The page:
The Virginia Earthquake – An Intraplate Event
The Virginia Earthquake (M5.8) occurred at roughly 2 pm on August 23, 2011 in the Virginia Seismic Zone (central Virginia). In Mineralogy lab on the fifth floor at Virginia Tech, my microscope nearly toppled over. After the shaking ceased, students rushed down the stairs to check out the live stream from nearby seismographs. Needless to say, this earthquake struck close to home.
A surprise to many, the Virginia Earthquake was an unexpected, relatively large East Coast intraplate event. Unlike most of the events that occur in the North America (Californa, Alaska, etc.) this event happened far from any active tectonic boundary. Events like this remind us that the stresses and strains we use to describe such boundaries, are actually present all over.
Figure: Seismic events (Mw > 4.0) since 1980 for eastern North America. Location of the Virginia Earthquake is shown in blue. (USGS)
Intraplate earthquakes are technically unrelated to plate boundaries and have an interval on the order of a thousand years or much, much more. Intraplate earthquakes have different source properties than interplate earthquakes. For example, while both types of events have a moment relationship to length of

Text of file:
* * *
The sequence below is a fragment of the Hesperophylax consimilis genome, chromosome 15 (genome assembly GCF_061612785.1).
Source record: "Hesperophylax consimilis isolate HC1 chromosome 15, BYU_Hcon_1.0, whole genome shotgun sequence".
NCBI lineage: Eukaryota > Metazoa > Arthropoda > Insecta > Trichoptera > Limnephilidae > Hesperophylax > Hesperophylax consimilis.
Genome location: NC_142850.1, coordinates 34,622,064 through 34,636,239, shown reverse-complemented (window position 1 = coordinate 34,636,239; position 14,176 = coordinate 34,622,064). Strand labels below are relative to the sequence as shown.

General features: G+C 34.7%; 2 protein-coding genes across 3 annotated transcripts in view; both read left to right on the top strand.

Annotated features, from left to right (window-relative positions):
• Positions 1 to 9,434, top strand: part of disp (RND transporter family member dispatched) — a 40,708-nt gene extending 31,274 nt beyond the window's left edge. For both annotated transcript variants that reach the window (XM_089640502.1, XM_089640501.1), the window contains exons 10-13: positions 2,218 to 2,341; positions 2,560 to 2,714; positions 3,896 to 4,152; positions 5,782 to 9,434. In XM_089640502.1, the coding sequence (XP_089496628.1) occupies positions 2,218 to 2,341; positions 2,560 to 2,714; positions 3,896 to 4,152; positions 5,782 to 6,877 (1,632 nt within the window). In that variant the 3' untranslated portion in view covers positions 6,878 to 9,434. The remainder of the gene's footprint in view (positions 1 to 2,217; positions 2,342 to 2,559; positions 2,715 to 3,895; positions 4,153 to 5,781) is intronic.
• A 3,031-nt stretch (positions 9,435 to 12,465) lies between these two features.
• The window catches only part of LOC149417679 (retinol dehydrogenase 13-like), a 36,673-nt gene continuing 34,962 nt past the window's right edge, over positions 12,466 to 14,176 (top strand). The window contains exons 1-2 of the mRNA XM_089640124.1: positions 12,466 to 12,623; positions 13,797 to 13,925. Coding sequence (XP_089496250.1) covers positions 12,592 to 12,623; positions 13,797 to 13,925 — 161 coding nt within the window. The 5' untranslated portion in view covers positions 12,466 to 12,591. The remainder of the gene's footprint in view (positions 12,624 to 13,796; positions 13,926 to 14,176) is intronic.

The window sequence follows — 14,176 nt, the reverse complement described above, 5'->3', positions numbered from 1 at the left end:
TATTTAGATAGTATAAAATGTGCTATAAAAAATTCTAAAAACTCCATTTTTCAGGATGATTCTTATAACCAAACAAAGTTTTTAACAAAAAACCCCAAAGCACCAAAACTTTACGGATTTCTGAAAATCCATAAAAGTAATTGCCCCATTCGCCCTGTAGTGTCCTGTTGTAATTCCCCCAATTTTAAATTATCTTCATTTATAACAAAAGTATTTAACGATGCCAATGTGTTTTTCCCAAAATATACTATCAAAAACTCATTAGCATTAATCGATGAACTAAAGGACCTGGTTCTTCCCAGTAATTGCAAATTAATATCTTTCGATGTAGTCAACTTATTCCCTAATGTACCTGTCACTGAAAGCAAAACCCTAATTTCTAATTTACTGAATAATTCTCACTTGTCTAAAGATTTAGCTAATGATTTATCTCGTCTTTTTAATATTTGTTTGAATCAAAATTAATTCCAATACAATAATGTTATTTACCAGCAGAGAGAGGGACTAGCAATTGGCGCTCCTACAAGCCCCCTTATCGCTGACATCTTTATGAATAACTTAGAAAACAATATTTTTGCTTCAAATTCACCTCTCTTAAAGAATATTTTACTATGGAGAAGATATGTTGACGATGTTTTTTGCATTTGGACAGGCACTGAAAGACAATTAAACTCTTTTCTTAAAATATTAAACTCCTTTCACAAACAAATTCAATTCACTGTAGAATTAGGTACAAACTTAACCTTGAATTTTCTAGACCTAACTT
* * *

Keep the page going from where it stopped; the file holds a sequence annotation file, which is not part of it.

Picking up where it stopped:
the equivalent relationship between slip and length is
and includes different values for alpha. For interplate earthquakes, values of alpha are usually around 1×10-5 whereas for intraplate events values for alpha fall closer to 6×10-5. So while both sets of earthquakes “obey the same scaling laws, intraplate earthquakes have, on average, 6 times more slip on the fault.” This further indicates that stress drop is much larger for intraplate earthquakes.
These differences are likely a direct result of differences in frictional properties between the two types of earthquakes. Those occurring away from plate boundaries have more slip on shorter lengths with slower slip velocities.
Another interesting aspect of East Coast intraplate earthquakes is the distance from which they are able to be felt. For similar magnitude events in California, shaking is usually felt within the region, like most middle magnitude earthquakes in the East Coast, the Virginia Earthquakes was felt at much larger distances. This is a result of crustal difference between the eastern United States and the West Coast. The older, denser crust in the East allows seismic energy to propagate much further.
For more information, see Scholz et al. JGR 1986